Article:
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Comcast’s Reverse Donation

May 20, 2011

I was wondering whether the headline for this article would be considered a possible crash blossom. The headline reads “Tweet about FCC member’s new job at Comcast sets off firestorm” in which the word “tweet” can be treated as a noun or a verb.

However, the more important issue is how Comcast decided to withdraw its funding to Real Grrls, a nonprofit education program, after an employee at Real Grrls posted a less-than-favorible tweet regarding Meredith Atwell Baker’s recent announcement that she’s leaving her post as FCC commissioner to go work for Comcast a mere four months after approving Comcast’s merger with NBC.

Of course, Ms. Baker’s decision to join Comcast after helping approve its merger with NBC has not come without a lot of criticism. So why exactly did Comcast go after this nonprofit for a tweet that was, as far as I’m concerned, not as bad as other commentary about Ms. Baker’s helping her future employer? A part of me believes it’s a way to stifle freedom of expression. The message being sent is clear: “Don’t bite the hand that feeds you.”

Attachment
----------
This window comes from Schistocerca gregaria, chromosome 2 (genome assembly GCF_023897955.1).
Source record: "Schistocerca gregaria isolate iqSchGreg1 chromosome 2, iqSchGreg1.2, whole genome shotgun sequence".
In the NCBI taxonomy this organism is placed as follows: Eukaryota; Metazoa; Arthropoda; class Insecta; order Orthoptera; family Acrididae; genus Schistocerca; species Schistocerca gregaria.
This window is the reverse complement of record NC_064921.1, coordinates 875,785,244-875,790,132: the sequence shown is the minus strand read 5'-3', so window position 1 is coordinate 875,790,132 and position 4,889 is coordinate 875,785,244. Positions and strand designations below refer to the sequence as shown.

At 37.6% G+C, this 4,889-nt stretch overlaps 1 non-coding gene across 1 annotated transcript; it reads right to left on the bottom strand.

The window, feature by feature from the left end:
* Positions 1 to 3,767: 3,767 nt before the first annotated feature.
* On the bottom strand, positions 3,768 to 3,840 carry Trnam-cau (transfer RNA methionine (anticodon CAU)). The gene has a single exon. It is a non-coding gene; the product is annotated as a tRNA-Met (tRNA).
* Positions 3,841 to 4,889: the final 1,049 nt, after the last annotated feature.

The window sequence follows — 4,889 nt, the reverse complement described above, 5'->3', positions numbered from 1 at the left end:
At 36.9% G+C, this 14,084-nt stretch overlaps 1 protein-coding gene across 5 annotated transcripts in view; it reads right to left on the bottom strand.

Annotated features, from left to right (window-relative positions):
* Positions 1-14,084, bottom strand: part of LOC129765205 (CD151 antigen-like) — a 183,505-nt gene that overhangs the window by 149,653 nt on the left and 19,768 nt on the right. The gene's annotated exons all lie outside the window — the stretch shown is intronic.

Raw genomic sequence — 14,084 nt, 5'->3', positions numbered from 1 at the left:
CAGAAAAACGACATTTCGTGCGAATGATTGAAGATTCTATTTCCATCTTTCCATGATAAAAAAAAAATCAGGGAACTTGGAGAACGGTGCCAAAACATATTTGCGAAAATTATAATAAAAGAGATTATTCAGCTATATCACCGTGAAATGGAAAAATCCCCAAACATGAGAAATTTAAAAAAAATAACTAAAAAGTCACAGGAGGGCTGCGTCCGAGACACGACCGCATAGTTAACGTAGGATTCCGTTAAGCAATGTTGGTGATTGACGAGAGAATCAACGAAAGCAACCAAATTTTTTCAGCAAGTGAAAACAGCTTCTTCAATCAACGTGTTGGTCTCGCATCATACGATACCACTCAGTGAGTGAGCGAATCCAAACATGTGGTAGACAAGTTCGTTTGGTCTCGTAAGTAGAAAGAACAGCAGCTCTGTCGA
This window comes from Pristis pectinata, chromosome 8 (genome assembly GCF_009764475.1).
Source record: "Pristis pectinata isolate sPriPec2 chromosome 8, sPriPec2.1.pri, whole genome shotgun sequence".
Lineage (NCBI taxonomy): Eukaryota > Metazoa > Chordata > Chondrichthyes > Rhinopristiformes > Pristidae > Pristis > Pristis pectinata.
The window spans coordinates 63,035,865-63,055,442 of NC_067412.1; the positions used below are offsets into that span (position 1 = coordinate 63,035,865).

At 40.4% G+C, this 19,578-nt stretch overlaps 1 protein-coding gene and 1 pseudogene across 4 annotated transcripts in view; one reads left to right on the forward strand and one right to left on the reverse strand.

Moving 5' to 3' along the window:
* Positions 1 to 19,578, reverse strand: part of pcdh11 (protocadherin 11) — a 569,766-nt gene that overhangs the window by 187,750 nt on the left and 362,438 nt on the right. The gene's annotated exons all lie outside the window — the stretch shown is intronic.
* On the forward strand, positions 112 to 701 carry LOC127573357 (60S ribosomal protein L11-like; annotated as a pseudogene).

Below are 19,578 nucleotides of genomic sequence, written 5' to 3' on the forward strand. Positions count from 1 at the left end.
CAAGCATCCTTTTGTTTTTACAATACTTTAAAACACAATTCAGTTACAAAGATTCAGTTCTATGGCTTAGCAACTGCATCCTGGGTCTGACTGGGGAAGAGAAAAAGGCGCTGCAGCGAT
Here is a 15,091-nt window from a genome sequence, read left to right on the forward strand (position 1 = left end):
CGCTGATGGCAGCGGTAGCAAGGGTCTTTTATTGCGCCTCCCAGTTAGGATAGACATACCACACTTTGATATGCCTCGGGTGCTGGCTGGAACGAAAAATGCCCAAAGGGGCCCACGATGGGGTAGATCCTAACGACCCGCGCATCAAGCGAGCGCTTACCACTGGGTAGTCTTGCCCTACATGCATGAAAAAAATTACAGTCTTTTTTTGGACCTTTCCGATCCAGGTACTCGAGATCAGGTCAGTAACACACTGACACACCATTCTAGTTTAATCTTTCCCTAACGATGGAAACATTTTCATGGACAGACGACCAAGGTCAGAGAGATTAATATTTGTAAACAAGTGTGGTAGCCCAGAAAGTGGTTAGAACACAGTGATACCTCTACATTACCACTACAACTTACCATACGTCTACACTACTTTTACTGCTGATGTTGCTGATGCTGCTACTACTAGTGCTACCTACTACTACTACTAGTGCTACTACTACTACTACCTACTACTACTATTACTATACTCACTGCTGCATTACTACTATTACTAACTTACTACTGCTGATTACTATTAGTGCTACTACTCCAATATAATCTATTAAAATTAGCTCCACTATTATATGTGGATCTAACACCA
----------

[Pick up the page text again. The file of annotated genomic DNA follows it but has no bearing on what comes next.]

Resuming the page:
The Comcast-Baker debacle shows what’s wrong with our society. We let corporations grow and merge to the zenith level, all while claiming that their large size has something to do with economic efficiency (even though instances of lower unit costs translating into comparably lower prices seem more rare than normal). Corporations are so powerful in this country that buying out your government officials is no longer done through normal means of bribery and lobbying, but a rather a mere offer of million dollars paying jobs. What does it say of our society when government officials and corporate managers and owners are one and the same? Perhaps it is time to stop spreading our message of the wonderful miracles of democracy abroad and turn inward. We have to reverse the trend of corporate growth. Our democracy cannot settle for a lesser course of action.

Comcast–after intense public backlash–ultimately reversed its decision and has agreed to start funding the summer camp for young girls who want to “learn documentary script writing, editing and filmmaking.” But does Real Grrls really want to accept monetary donations from a company that will take it away next time there’s a negative message posted about it on Twitter?

Thanks to my dear friend Xuan for her contribution in helping me write this entry.

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One Comment leave one →
  1. ollie permalink
    May 23, 2011 11:42 am

    true that. the non-profit sector has to grow some balls and stop tying its agenda to appeasing big business while carrying out its work. corporate donations harm more than they do good in reality, there are just another tool to retard social change, making it passive and internally confused!

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